We are where we are in American politics, in part, because all these big-picture projects succeeded in enriching private interests … but failed to achieve their stated public goals. The “shock therapy” delivered to Russia midwifed Putinism instead of a prosperous American ally. The war in Iraq ushered in a regional conflict that’s still burning to this day. Chimerica worked out better for the Chinese than for many working-class Americans, and far better for the Chinese Politburo than for the cause of liberty. And the self-justifying doctrine of the present elite — that you can serve the common good while in office and do well for yourself afterward — became far more implausible when the elite’s projects kept failing even as the officeholders kept on cashing in. – Ross Douthat
Tag: Iraq Page 1 of 2
The non-stop action reminds me of the books I grew up reading – Mack Bolan and the like – but, much better and this book also includes an intellectual bent. The action is more morally based. The lead character, Tom Locke, is developing more of conscience and is not just another mercenary. He and his two comrades use their skills to help more than hurt – sometimes ignoring big payouts of cash.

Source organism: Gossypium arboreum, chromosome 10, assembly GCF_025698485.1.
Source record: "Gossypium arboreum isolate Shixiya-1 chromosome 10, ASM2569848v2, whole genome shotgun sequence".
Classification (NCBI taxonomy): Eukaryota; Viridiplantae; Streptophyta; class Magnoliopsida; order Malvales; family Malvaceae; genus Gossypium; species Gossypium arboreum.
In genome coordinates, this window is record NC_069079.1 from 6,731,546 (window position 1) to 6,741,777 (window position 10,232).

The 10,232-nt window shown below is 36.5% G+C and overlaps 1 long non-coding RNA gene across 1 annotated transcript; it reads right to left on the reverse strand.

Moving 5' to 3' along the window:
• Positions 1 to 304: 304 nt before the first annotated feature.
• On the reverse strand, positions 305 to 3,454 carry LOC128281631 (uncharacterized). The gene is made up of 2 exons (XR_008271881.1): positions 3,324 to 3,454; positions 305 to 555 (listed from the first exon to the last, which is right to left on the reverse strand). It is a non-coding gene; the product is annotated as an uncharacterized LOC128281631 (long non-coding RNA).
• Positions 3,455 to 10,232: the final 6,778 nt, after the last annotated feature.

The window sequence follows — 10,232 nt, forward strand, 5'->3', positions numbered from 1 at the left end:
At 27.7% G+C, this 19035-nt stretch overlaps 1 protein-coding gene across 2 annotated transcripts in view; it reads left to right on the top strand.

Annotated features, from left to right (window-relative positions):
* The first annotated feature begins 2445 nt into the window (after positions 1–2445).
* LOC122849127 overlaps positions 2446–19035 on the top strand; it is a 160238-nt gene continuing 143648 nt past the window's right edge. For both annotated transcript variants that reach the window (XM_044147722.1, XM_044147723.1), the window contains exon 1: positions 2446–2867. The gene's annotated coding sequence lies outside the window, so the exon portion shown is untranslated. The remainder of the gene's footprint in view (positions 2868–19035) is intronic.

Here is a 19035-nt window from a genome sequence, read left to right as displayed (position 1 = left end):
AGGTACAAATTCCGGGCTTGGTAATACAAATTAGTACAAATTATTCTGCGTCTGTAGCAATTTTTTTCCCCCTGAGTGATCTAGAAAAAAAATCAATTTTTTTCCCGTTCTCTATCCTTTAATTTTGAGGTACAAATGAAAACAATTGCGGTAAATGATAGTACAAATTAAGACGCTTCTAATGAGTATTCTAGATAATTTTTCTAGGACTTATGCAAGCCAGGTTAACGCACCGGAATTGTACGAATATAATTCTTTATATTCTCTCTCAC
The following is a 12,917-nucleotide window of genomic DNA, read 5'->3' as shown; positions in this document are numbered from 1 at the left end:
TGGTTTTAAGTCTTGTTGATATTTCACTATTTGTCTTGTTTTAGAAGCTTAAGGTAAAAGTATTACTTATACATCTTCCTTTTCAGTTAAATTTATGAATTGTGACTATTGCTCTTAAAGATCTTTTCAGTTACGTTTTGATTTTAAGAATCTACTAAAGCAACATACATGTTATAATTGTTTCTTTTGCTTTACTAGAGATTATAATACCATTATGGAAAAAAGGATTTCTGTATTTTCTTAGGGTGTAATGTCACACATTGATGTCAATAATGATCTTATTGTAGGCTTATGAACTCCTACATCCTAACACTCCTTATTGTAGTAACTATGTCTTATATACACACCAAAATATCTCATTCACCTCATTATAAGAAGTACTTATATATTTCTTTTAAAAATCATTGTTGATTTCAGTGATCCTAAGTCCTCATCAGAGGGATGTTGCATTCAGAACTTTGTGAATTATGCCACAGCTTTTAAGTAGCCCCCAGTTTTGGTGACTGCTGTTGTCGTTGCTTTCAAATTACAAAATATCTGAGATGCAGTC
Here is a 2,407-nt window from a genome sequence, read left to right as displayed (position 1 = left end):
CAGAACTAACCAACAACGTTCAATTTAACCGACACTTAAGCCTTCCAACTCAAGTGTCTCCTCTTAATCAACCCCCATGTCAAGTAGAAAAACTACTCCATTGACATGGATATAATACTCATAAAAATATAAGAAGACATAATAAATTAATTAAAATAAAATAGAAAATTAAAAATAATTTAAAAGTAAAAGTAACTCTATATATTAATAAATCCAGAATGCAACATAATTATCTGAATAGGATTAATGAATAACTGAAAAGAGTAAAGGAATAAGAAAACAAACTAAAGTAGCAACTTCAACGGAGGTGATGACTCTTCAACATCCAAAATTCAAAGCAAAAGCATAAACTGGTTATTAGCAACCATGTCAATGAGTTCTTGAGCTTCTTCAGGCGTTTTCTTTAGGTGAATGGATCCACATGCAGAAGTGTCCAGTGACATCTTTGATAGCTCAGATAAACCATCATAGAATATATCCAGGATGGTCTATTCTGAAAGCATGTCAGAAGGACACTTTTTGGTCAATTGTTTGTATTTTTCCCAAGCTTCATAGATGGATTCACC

Speaking of the characters, Tom Locke is a likable heroine who refuses to be sucked into the mercenary-for-hire world he had just left. He is not a typical mercenary – educated, connoisseur of good food, and lover of classical music and opera.
The plot is fast-moving with a few surprising turns. The action spans from Iraq to Turkey to England. The plot also includes a lot of intrigue involving not only the mercenary company that formerly employed Locke, but also a power struggle in Saudi Arabia.
The book is a must-read for those interested in the mercenary wars that Americans are involved in.
No matter your opinion of George W Bush, the 43rd President of the United States, a lot of momentous events happened during his eight years in office; from the controversy of his election to 9/11 from Iraq and Afghanistan to Katrina and TARP. Getting his perspective on them is worthwhile and that is exactly what Decision Points offers, his take on the most important decisions of his term. There is a brief biographical introduction but the focus is on critical decisions not a chronological or traditional autobiography.